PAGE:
Review: International Scenography Biennial

Dirimart installation by Peter Kongler, Photo Manuel Gorkiewicz

The International Scenography Biennial – 7 to 10 November – solidified its holistic approach with an eclectic lecture series. Established practitioners traced scenography’s evolution while up-and-coming designers presented the discipline’s increased scope of influence. With much of the same tools used in architecture and design, scenography brings theory to practice like no other creative domain. Speakers – from diverse fields – reflect on their experience at the biennial.

‘There are no boundaries in art, scenography is just one part of this holistic concept,’ designer Li Hongbo expressed. ‘A platform that gathers designers from all kinds of backgrounds is a meaningful project, and for me very educational.’

‘Our architecture is scenography in real life,’ said 3XN principal Kim Herforth Nielsson. ‘The International Scenography Biennial is really about knowledge sharing, I was able to met future collaborators.’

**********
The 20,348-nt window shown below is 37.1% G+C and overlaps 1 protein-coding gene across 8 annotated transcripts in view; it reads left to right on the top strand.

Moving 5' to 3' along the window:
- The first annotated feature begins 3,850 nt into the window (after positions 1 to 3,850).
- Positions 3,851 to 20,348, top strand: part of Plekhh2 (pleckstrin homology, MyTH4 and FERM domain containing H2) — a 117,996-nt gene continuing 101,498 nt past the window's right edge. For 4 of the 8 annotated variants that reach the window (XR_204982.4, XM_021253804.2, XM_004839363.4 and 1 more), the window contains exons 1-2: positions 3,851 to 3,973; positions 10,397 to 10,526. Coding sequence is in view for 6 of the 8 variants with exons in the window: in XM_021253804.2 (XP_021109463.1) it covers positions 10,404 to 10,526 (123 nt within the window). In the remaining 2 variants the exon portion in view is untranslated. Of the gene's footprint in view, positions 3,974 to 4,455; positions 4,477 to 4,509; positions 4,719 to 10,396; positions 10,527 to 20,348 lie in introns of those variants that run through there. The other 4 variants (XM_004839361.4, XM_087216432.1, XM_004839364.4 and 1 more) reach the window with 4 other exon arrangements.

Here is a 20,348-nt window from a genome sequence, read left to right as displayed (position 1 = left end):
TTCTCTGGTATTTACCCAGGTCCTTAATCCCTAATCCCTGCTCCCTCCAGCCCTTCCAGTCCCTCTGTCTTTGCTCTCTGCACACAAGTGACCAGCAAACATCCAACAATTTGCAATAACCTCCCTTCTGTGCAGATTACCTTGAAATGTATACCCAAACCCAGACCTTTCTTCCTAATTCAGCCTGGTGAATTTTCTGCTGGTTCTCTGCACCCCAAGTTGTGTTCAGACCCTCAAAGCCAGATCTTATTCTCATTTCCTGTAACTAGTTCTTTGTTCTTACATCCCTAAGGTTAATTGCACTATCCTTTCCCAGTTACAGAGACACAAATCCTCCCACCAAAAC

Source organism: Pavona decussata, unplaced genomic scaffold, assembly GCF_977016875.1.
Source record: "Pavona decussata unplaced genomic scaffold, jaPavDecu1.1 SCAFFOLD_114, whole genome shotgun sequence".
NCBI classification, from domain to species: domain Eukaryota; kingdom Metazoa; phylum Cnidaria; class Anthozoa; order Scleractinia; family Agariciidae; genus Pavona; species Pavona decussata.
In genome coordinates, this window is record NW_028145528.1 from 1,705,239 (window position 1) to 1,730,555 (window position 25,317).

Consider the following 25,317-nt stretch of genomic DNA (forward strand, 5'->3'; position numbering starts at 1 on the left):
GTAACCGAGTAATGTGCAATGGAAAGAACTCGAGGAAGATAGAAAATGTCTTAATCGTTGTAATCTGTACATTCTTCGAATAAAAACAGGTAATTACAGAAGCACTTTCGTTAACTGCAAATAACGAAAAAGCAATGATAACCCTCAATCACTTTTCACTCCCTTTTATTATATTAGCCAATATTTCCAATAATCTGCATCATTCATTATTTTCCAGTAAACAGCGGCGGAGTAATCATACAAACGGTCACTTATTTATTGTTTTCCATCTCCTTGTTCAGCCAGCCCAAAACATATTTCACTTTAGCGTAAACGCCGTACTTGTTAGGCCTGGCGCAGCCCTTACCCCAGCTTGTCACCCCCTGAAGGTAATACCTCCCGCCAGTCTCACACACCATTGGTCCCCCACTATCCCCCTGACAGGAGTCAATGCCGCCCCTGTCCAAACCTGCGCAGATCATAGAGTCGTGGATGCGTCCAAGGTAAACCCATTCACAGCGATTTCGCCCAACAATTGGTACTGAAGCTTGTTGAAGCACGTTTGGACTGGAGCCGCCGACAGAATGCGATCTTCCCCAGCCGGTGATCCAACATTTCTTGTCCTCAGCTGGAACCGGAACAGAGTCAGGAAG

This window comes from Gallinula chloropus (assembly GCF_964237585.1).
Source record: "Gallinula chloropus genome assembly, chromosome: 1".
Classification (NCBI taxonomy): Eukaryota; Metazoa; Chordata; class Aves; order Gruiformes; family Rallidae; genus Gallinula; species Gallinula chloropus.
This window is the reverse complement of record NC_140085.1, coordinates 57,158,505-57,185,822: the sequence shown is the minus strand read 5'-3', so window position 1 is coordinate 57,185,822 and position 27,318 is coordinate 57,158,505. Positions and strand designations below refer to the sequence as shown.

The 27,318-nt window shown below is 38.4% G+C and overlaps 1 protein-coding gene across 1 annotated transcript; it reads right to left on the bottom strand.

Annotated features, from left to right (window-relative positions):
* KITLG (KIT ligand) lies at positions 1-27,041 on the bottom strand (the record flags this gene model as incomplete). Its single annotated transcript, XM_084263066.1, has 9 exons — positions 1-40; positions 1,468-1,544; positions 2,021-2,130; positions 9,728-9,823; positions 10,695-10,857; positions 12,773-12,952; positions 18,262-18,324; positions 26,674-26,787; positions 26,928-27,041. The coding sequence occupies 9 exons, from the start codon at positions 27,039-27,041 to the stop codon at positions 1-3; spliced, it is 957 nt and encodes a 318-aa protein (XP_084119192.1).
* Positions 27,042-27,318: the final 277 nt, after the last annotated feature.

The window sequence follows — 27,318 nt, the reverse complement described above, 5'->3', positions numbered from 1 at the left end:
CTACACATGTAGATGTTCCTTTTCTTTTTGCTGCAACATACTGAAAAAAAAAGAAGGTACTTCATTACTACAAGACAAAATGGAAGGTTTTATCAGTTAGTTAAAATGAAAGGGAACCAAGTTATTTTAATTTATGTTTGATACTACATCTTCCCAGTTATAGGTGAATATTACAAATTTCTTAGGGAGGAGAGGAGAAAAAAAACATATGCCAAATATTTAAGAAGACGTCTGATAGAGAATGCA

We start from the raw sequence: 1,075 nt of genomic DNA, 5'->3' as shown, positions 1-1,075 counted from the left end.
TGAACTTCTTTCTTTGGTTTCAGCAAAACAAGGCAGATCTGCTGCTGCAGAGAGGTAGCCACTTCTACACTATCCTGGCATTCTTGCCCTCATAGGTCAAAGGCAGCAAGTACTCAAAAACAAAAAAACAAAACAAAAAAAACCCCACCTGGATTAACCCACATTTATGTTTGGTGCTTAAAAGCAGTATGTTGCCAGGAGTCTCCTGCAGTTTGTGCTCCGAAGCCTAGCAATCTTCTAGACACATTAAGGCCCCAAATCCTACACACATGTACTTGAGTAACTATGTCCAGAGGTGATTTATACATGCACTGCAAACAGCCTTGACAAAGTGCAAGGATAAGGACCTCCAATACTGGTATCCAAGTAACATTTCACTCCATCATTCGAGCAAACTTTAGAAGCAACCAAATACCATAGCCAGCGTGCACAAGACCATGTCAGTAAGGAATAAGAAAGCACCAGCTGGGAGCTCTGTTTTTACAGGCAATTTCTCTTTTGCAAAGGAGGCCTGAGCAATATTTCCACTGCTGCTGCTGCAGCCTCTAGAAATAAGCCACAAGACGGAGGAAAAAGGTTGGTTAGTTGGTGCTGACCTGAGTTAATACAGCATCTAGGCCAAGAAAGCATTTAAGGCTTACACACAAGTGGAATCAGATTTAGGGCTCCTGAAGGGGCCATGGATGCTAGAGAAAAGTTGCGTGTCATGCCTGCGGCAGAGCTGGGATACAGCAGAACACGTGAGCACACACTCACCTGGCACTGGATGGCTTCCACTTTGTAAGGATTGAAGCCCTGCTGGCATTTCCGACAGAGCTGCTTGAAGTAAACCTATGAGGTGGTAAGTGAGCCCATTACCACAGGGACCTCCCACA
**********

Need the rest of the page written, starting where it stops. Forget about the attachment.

‘Often scenography is better at telling a story than plays themselves,’ Hotel Pro Forma’s Kirsten Dehlholm shared. ‘Let scenography be a hint of material, colour, form, movement, smell, light and darkness on another scale.’

‘Where design remains absolute, due to its focus – the object, scenography is always relative,’ designer Frank den Oudsten explained. ‘The crucial criterion is how close one gets to an event or to what degree of proximity the dramaturgy of narrative space will invite the recipient.’

‘I struggle to imagine a holistic approach to design without a conscious awareness and intentionality to cultivate both the vulnerabilities and strengths inherent to what’s inspires us,’ concluded Cirque du Soleil director of creation Welby Altidor.

Photos Ronny Schoenebaum

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